Month: December 2019

MD/PhD Student Spotlight: Gianluca Arianna, G2

Gianluca Arianna smiling, seated in front of biophysics equipment
Gianluca Arianna, G2

MD/PhD Spotlight Series by Nathan Gasek

Welcome to the UConn Health MD/PhD student spotlight! Our program abounds with exciting achievements and even more exciting people. This week, I had a chance to talk with Gianluca Arianna, a G2 student in the Department of Molecular Biology and Biochemistry (MBB). Gianluca’s research in Dmitry Korzhnev’s lab uses a structural biology approach to investigate how cells replicate in the context of DNA damage. Specifically, he is researching DNA damage tolerance pathways, which are implicated in tumorigenesis and may provide key insights to future chemotherapeutics. He became involved in this research as it appealed to both his chemistry background and his medical interest in cancer therapy. The MBB program was particularly appealing to him as it provided “a strong sense of family.” With regard to his research, he is particularly thrilled to have written the specific aims for his preliminary exam, mentioning that “it’s exciting to have something from your own mind come to fruition [which is] the reason why I enjoy science so much in the first place. There’s so much creative control over your experience.”

In addition to his graduate work, Gianluca is maintaining his medical chops through the Clinical Longitudinal Immersion in the Community (CLiC) program and shadowing UCHC providers. With CLiC he is able to hone his clinical skills at an internal medicine clinic throughout his graduate phase. Outside of school he enjoys playing piano, learning guitar, and has recently taken up an interest in archery.

For future applicants, he voiced that “There is a lot of opportunity here. [From] clinical experiences to education opportunities, faculty are approachable for anything from research and shadowing to curriculum design.” When asked about his favorite aspect of UConn’s MD/PhD program, Gianluca pointed to the collaboration, support, and camaraderie. From the program directors to fellow students, he notes that “Your success is important to your peers”.

At the end of our talk he also offered advice to student’s in the earlier phases of the program. “You need to approach your career with some degree of planning and some degree of risk. Have an action plan, but realize that you’ll always learn something new. You’ll end up in new situations you might not have anticipated in the first place [but] don’t take things too seriously and enjoy your experience.”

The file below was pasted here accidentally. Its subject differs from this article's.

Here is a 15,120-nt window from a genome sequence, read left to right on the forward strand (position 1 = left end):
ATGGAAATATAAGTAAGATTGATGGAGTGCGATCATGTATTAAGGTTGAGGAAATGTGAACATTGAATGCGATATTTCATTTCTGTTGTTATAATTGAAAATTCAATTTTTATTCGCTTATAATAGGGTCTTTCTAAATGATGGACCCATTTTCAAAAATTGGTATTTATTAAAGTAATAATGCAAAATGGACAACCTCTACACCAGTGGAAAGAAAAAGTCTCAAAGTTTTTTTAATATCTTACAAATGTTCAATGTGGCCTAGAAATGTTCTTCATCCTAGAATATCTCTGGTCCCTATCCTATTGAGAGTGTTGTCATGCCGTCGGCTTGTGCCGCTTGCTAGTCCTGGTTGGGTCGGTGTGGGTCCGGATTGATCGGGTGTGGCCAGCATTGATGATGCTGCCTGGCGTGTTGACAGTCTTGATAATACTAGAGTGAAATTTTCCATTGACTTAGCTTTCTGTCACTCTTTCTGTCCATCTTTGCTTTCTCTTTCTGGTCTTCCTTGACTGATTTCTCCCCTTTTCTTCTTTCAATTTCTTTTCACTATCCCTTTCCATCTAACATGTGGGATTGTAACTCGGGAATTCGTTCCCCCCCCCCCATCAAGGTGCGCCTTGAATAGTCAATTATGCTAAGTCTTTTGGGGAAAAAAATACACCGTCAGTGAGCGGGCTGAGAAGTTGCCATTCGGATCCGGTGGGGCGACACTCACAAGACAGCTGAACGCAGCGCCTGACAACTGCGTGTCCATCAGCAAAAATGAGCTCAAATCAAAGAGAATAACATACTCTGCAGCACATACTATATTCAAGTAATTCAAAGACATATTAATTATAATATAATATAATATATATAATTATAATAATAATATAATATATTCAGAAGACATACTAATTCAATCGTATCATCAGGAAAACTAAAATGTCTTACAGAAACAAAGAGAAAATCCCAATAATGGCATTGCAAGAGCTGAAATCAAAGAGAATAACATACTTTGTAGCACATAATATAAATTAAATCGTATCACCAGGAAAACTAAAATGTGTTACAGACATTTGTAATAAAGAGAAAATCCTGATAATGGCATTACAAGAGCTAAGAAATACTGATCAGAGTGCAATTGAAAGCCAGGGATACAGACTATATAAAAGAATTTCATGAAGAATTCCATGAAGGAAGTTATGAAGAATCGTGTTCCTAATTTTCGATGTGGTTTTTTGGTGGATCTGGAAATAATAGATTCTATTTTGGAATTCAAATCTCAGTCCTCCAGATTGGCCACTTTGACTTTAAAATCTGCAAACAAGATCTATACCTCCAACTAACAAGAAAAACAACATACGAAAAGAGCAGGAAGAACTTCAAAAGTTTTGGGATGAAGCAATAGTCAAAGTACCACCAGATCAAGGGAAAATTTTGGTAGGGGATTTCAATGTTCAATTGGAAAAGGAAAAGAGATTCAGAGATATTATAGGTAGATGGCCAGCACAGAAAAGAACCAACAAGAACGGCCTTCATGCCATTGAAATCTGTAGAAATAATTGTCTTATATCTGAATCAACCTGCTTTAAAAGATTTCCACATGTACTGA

MD/PhD Alum Returns to Discuss Physician Scientist Training and Career

UConn MD/PhD Class of 2013 alumnus Eric Gaier and Ophthalmologist at Harvard Medical School returned to give Alumni rounds at UConn’s weekly MD/PhD Research club. (Or “Nerd Club”, as he says it used to be called).

Headshot of Eric Gaier wearing a dark suit, red tie, and lavender shirt
Eric Gaier MD, PhD, UConn MD/PhD Class of 2013, Ophthalmologist, Harvard Medical School

Following his graduation from UConn’s dual degree program, Dr. Gaier began his Ophthalmology residency at the preeminent Mass Eye and Ear through Harvard Medical School. With his training, he was able to secure highly competitive fellowships in both Neuro-Ophthalmology and Pediatric Ophthalmology/Adult Strabismus through Boston Children’s Hospital. Currently, Dr. Gaier complements his clinical work with NIH K08 funded basic and translational research investigating how principles of synaptic plasticity can be used to elucidate therapeutic strategies in the treatment of amblyopia. His research has led him to patent a novel approach and medical device for treating pediatric amblyopia and he currently serves as a scientific advisor with the company Luminopia. Beyond this, he engages in several teaching roles at Harvard Medical School spanning from resident education to undergraduate and graduate student research mentorship.

During his visit Dr. Gaier had lunch with current MD/PhD trainees, explored additions made to the program since his graduation, and gave a seminar reflecting on his own time in medical school. In discussion, he noted how his continuity clinic experience, now called “CLiC”, provided him with exposure, motivation, and training that set him on a successful career in Neuro-Ophthalmology. Furthermore, he highlighted the myriad of opportunities UConn’s physician scientist training program provided him, and urged every student to explore all that the institution has to offer.

Article by Nathan Gasek